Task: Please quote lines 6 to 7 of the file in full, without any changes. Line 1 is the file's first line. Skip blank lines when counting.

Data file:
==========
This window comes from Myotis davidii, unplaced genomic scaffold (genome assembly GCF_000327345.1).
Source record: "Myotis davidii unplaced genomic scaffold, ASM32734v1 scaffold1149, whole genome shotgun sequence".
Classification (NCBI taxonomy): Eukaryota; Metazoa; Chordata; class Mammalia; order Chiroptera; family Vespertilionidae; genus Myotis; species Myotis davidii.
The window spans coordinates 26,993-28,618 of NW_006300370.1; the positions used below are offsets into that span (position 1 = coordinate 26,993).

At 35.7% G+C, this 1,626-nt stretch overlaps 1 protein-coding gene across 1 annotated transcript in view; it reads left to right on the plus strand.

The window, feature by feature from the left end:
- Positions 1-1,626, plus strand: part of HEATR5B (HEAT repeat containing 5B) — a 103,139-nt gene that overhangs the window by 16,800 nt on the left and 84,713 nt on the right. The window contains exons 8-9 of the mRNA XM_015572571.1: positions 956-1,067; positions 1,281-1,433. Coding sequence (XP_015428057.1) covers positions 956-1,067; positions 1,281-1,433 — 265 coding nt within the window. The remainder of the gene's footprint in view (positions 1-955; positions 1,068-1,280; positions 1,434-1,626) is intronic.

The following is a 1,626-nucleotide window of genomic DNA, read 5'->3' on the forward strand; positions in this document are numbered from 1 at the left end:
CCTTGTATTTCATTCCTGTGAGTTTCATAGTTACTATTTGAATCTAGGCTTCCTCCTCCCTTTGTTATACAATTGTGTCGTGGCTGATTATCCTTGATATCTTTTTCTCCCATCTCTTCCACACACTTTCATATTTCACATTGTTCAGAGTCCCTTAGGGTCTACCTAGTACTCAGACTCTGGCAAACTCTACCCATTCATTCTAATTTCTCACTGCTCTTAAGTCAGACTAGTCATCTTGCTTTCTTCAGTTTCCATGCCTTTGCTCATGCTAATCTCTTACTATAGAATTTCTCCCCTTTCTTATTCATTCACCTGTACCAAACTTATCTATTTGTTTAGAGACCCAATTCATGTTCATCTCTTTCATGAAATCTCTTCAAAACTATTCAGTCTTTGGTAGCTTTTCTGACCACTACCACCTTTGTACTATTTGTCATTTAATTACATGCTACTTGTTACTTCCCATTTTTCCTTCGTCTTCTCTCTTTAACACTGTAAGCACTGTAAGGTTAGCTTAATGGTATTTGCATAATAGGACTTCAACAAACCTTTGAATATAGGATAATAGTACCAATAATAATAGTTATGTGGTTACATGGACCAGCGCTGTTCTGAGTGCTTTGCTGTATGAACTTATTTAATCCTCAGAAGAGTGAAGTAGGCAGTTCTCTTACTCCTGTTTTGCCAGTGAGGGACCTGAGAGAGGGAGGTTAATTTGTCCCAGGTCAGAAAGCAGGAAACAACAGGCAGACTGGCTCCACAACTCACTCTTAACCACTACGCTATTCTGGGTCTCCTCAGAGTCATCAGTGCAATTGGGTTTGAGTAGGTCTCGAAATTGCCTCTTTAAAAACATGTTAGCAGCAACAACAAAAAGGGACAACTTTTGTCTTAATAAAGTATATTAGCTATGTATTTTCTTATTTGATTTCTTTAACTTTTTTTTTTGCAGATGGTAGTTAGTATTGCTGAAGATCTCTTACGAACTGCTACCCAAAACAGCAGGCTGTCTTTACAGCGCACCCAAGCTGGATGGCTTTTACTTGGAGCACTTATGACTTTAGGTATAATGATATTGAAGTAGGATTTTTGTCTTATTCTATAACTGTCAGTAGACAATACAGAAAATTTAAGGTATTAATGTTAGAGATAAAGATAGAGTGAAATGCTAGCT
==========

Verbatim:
The window, feature by feature from the left end:
- Positions 1-1,626, plus strand: part of HEATR5B (HEAT repeat containing 5B) — a 103,139-nt gene that overhangs the window by 16,800 nt on the left and 84,713 nt on the right. The window contains exons 8-9 of the mRNA XM_015572571.1: positions 956-1,067; positions 1,281-1,433. Coding sequence (XP_015428057.1) covers positions 956-1,067; positions 1,281-1,433 — 265 coding nt within the window. The remainder of the gene's footprint in view (positions 1-955; positions 1,068-1,280; positions 1,434-1,626) is intronic.